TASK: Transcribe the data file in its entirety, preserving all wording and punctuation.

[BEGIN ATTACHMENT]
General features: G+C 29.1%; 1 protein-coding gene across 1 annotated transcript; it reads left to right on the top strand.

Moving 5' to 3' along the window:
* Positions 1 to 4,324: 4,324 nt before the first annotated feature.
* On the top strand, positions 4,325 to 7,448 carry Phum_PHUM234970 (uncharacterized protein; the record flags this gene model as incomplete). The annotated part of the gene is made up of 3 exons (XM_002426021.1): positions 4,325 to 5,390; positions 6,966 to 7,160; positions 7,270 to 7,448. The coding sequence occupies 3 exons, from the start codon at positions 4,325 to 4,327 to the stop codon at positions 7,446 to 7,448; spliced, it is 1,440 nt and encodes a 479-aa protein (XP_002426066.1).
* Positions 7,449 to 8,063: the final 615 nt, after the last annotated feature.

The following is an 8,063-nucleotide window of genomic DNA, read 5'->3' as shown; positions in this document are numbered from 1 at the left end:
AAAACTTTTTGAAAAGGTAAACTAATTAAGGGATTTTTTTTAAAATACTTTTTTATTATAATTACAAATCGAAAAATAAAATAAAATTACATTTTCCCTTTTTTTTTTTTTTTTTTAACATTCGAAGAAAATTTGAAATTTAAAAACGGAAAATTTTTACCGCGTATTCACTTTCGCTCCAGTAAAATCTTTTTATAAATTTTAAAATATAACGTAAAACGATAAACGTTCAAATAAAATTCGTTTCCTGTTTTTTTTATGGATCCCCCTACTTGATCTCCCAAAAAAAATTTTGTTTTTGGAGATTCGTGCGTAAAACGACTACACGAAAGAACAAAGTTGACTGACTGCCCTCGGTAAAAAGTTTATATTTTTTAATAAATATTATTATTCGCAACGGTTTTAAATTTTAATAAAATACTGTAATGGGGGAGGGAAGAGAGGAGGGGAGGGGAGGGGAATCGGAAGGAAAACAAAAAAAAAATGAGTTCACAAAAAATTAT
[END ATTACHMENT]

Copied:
General features: G+C 29.1%; 1 protein-coding gene across 1 annotated transcript; it reads left to right on the top strand.

Moving 5' to 3' along the window:
* Positions 1 to 4,324: 4,324 nt before the first annotated feature.
* On the top strand, positions 4,325 to 7,448 carry Phum_PHUM234970 (uncharacterized protein; the record flags this gene model as incomplete). The annotated part of the gene is made up of 3 exons (XM_002426021.1): positions 4,325 to 5,390; positions 6,966 to 7,160; positions 7,270 to 7,448. The coding sequence occupies 3 exons, from the start codon at positions 4,325 to 4,327 to the stop codon at positions 7,446 to 7,448; spliced, it is 1,440 nt and encodes a 479-aa protein (XP_002426066.1).
* Positions 7,449 to 8,063: the final 615 nt, after the last annotated feature.

The following is an 8,063-nucleotide window of genomic DNA, read 5'->3' as shown; positions in this document are numbered from 1 at the left end:
AAAACTTTTTGAAAAGGTAAACTAATTAAGGGATTTTTTTTAAAATACTTTTTTATTATAATTACAAATCGAAAAATAAAATAAAATTACATTTTCCCTTTTTTTTTTTTTTTTTTAACATTCGAAGAAAATTTGAAATTTAAAAACGGAAAATTTTTACCGCGTATTCACTTTCGCTCCAGTAAAATCTTTTTATAAATTTTAAAATATAACGTAAAACGATAAACGTTCAAATAAAATTCGTTTCCTGTTTTTTTTATGGATCCCCCTACTTGATCTCCCAAAAAAAATTTTGTTTTTGGAGATTCGTGCGTAAAACGACTACACGAAAGAACAAAGTTGACTGACTGCCCTCGGTAAAAAGTTTATATTTTTTAATAAATATTATTATTCGCAACGGTTTTAAATTTTAATAAAATACTGTAATGGGGGAGGGAAGAGAGGAGGGGAGGGGAGGGGAATCGGAAGGAAAACAAAAAAAAAATGAGTTCACAAAAAATTAT